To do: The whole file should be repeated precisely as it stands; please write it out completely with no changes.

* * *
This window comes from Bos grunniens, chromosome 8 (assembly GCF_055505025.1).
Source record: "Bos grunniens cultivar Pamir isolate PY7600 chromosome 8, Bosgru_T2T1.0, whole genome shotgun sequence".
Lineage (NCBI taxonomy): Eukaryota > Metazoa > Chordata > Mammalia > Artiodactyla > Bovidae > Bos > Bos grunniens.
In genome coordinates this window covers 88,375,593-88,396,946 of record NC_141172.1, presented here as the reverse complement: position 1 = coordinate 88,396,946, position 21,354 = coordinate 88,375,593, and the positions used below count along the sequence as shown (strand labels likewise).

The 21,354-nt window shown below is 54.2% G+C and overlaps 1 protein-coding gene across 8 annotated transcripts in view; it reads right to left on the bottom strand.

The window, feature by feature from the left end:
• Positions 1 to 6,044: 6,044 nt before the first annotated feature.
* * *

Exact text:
This window comes from Bos grunniens, chromosome 8 (assembly GCF_055505025.1).
Source record: "Bos grunniens cultivar Pamir isolate PY7600 chromosome 8, Bosgru_T2T1.0, whole genome shotgun sequence".
Lineage (NCBI taxonomy): Eukaryota > Metazoa > Chordata > Mammalia > Artiodactyla > Bovidae > Bos > Bos grunniens.
In genome coordinates this window covers 88,375,593-88,396,946 of record NC_141172.1, presented here as the reverse complement: position 1 = coordinate 88,396,946, position 21,354 = coordinate 88,375,593, and the positions used below count along the sequence as shown (strand labels likewise).

The 21,354-nt window shown below is 54.2% G+C and overlaps 1 protein-coding gene across 8 annotated transcripts in view; it reads right to left on the bottom strand.

The window, feature by feature from the left end:
• Positions 1 to 6,044: 6,044 nt before the first annotated feature.